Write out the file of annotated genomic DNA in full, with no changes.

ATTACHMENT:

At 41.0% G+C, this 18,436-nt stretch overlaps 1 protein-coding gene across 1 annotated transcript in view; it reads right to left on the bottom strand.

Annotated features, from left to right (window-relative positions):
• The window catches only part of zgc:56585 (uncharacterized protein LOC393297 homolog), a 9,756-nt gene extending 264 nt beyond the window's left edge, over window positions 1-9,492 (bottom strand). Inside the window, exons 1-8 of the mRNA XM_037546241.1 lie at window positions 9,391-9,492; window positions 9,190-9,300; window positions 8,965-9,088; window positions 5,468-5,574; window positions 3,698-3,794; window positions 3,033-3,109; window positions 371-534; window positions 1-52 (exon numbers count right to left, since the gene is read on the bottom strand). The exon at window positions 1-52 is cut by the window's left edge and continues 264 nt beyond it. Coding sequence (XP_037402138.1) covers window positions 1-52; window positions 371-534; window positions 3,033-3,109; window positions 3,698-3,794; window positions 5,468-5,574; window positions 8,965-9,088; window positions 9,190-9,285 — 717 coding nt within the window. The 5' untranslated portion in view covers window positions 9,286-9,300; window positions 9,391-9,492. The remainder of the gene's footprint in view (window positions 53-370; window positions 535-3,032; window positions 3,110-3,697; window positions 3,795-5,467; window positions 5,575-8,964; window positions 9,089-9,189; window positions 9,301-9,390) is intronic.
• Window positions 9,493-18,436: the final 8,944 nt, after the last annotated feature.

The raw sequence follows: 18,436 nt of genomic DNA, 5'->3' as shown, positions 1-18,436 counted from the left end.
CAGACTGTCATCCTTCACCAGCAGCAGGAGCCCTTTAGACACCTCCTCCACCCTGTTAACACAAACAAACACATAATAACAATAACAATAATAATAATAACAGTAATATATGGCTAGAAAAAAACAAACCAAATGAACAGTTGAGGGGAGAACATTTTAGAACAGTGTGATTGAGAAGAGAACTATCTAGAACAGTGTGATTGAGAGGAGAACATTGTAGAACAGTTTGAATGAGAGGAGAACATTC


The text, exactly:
At 41.0% G+C, this 18,436-nt stretch overlaps 1 protein-coding gene across 1 annotated transcript in view; it reads right to left on the bottom strand.

Annotated features, from left to right (window-relative positions):
• The window catches only part of zgc:56585 (uncharacterized protein LOC393297 homolog), a 9,756-nt gene extending 264 nt beyond the window's left edge, over window positions 1-9,492 (bottom strand). Inside the window, exons 1-8 of the mRNA XM_037546241.1 lie at window positions 9,391-9,492; window positions 9,190-9,300; window positions 8,965-9,088; window positions 5,468-5,574; window positions 3,698-3,794; window positions 3,033-3,109; window positions 371-534; window positions 1-52 (exon numbers count right to left, since the gene is read on the bottom strand). The exon at window positions 1-52 is cut by the window's left edge and continues 264 nt beyond it. Coding sequence (XP_037402138.1) covers window positions 1-52; window positions 371-534; window positions 3,033-3,109; window positions 3,698-3,794; window positions 5,468-5,574; window positions 8,965-9,088; window positions 9,190-9,285 — 717 coding nt within the window. The 5' untranslated portion in view covers window positions 9,286-9,300; window positions 9,391-9,492. The remainder of the gene's footprint in view (window positions 53-370; window positions 535-3,032; window positions 3,110-3,697; window positions 3,795-5,467; window positions 5,575-8,964; window positions 9,089-9,189; window positions 9,301-9,390) is intronic.
• Window positions 9,493-18,436: the final 8,944 nt, after the last annotated feature.

The raw sequence follows: 18,436 nt of genomic DNA, 5'->3' as shown, positions 1-18,436 counted from the left end.
CAGACTGTCATCCTTCACCAGCAGCAGGAGCCCTTTAGACACCTCCTCCACCCTGTTAACACAAACAAACACATAATAACAATAACAATAATAATAATAACAGTAATATATGGCTAGAAAAAAACAAACCAAATGAACAGTTGAGGGGAGAACATTTTAGAACAGTGTGATTGAGAAGAGAACTATCTAGAACAGTGTGATTGAGAGGAGAACATTGTAGAACAGTTTGAATGAGAGGAGAACATTC